Regarding the research symposium, this will be the third year for this event. All current MS and PhD students are eligible to present a poster, up to 1-2 persons per research group. Please talk with your adviser if you wish to be selected as a representative from your group. A reminder that cash prizes are awarded to the winners of the symposium, including: “People’s Choice” (as judged by all attendees), and also “Best Overall”, as selected by a panel of celebrity judges. The best overall poster is displayed for one year in a place of honor in Civil Commons. Last year’s winner was Rob Kluger, of Brian Smith’s research group.


CEE was pleased to welcome roughly 10 new grad students for the SP 2017 semester.

Our January Meet-and-Greet was a nice opportunity for new and returning students to catch up. Thank you to all who attended.


Update from GESC

Written by: Sarah Bauer


Two things for CEE grad students to know about ongoing GESC activities:

  • A save-the-date flyer for the University of Virginia Engineering Research Symposium (UVERS) is now available via GESC’s Facebook page. This event will be held Thursday, March 30 in Newcomb Hall. Stay tuned for email announcements regarding abstract submissions.
  • GESC will host a Student Mixer as part of the School’s recruiting efforts (see above). All current SEA graduate students are invited to help welcome the 2017 prospective grad students on Friday, February 24th from 7:30-9:30 PM at Boylan Heights on the Corner. There will be light refreshments and specials available. We hope to see you all there!


CEE Post-Doc David Kahler (right) participates in UVERS 2016. (Photo credit: UVA GESC.)


Looking for funding? Consider Double Hoo!

Graduate students in search of supplemental funding to support their research are encouraged to apply for UVA’s Double Hoo Awards. These grants are made to teams of one UVA graduate student plus one UVA undergraduate student, hence “double” Hoo. They are administered by the University’s Center for Undergraduate Excellence (CUE). The Center receives roughly 50 proposals per year, of which they fund 10-15. Applications are due by 12 pm on Monday, February 13. More information is available via the CUE website. Good luck to all applicants!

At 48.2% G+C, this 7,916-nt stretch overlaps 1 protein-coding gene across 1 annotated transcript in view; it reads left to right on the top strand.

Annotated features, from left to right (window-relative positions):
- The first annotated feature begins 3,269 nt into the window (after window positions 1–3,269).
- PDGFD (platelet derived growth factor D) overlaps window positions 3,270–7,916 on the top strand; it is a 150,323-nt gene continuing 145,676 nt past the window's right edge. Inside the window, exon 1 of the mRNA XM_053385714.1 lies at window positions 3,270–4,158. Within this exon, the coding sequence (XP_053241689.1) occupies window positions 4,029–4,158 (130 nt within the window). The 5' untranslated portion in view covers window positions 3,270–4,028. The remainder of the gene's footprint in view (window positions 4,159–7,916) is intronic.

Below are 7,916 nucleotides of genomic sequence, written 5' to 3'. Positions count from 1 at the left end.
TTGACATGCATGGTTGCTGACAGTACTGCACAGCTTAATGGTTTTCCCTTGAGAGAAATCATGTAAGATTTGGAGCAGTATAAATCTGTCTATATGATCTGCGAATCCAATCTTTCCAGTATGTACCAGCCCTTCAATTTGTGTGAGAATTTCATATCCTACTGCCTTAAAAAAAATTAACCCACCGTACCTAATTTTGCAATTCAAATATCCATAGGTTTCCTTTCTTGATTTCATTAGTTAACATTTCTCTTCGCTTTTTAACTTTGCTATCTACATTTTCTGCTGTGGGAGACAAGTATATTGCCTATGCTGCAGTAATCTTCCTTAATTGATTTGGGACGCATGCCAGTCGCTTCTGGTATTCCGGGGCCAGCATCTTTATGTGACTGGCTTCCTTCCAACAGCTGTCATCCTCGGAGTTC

New procedures replace Plan of Study

CEE will no longer make use of the paper-based Plan of Study for graduate degree tracking. The new procedure will be entirely online, making use of the Academic Requirements Report (ARR) in SIS. MS and PhD students approaching degree milestones (e.g., qualifying exam, proposal defense, thesis/dissertation defense) should print out their ARR and bring it to the faculty committee to review during their deliberations. The committee chairperson will make notes on the report and/or sign it to indicate that the committee has reviewed and approved it. The signed version of the ARR should be submitted to Ms. Peggy Gibson, along with other pertinent forms. Milestone paperwork will NOT be filed with the School until a signed ARR has been received by departmental staff. This is meant to ensure that graduate students are talking with their adviser about degree trajectories and staying on track with their milestones. Please refer to the pertinent portions of the CEE website for additional details.


Good news from the TRN group

Great things have been happening in the transportation engineering group recently. Erin Robartes, a member of the Chen research group, gave a talk at the 10th University Transportation Centers Spotlight Conference on Pedestrian and Bicycle Safety, in December 2016. She presented her research “Virginia Automobile & Bicycle Crash Safety Analysis.”

Shraddha Praharaj was selected as a SEAS Teaching Intern for spring 2017. She is co-teaching CE 3400, Transportation Infrastructure Design, with her adviser, Professor Donna Chen. Students selected to participate in the SEAS graduate teaching internship program receive a fellowship for the semester of their internship and participate in meaningful teaching-related professional development activities.

Finally, Seongah Hong published her first paper, “Exploring Environmentally Sustainable Traffic Signal Warrant for Planning Application”, in the International Journal of Sustainable Transportation. This work was co-authored by former CEE PhD student Jia Hu and Seongah’s adviser Professor Brian Park. Seongah is a current recipient of CEE’s Mariana S. Hamilton Endowed Fellowship.

Please join us in congratulating these students on their tremendous accomplishments!


Erin Robartes presented at a UTC Spotlight Conference in December 2016.


Have you recently had a paper accepted, or do you have other professional or personal news that you’d like to share?
Email it to cee-grad@virginia.edu!